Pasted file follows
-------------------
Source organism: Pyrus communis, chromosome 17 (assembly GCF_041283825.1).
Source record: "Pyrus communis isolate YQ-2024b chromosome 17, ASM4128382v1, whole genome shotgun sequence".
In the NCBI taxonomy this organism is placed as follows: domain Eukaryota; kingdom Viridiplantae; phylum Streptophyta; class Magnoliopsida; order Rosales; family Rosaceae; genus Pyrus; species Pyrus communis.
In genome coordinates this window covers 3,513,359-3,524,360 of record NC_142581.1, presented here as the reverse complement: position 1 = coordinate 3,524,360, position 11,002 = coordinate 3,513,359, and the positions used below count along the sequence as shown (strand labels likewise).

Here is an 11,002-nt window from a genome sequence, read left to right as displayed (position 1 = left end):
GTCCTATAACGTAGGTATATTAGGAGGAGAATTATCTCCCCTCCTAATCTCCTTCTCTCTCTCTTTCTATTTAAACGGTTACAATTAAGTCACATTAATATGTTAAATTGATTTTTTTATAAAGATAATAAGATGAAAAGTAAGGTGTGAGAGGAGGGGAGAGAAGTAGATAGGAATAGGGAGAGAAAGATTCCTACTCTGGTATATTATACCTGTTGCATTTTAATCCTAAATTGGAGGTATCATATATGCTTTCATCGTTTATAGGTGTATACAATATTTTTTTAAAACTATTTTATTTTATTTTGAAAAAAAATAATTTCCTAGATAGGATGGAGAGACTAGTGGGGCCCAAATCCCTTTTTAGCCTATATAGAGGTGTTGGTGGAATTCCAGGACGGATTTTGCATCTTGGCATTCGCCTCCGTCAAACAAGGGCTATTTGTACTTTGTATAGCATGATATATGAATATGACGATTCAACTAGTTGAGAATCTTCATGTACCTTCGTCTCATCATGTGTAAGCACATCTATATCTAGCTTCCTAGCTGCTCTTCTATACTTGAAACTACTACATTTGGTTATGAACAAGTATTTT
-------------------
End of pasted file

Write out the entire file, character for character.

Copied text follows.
Source organism: Pyrus communis, chromosome 17 (assembly GCF_041283825.1).
Source record: "Pyrus communis isolate YQ-2024b chromosome 17, ASM4128382v1, whole genome shotgun sequence".
In the NCBI taxonomy this organism is placed as follows: domain Eukaryota; kingdom Viridiplantae; phylum Streptophyta; class Magnoliopsida; order Rosales; family Rosaceae; genus Pyrus; species Pyrus communis.
In genome coordinates this window covers 3,513,359-3,524,360 of record NC_142581.1, presented here as the reverse complement: position 1 = coordinate 3,524,360, position 11,002 = coordinate 3,513,359, and the positions used below count along the sequence as shown (strand labels likewise).

Here is an 11,002-nt window from a genome sequence, read left to right as displayed (position 1 = left end):
GTCCTATAACGTAGGTATATTAGGAGGAGAATTATCTCCCCTCCTAATCTCCTTCTCTCTCTCTTTCTATTTAAACGGTTACAATTAAGTCACATTAATATGTTAAATTGATTTTTTTATAAAGATAATAAGATGAAAAGTAAGGTGTGAGAGGAGGGGAGAGAAGTAGATAGGAATAGGGAGAGAAAGATTCCTACTCTGGTATATTATACCTGTTGCATTTTAATCCTAAATTGGAGGTATCATATATGCTTTCATCGTTTATAGGTGTATACAATATTTTTTTAAAACTATTTTATTTTATTTTGAAAAAAAATAATTTCCTAGATAGGATGGAGAGACTAGTGGGGCCCAAATCCCTTTTTAGCCTATATAGAGGTGTTGGTGGAATTCCAGGACGGATTTTGCATCTTGGCATTCGCCTCCGTCAAACAAGGGCTATTTGTACTTTGTATAGCATGATATATGAATATGACGATTCAACTAGTTGAGAATCTTCATGTACCTTCGTCTCATCATGTGTAAGCACATCTATATCTAGCTTCCTAGCTGCTCTTCTATACTTGAAACTACTACATTTGGTTATGAACAAGTATTTT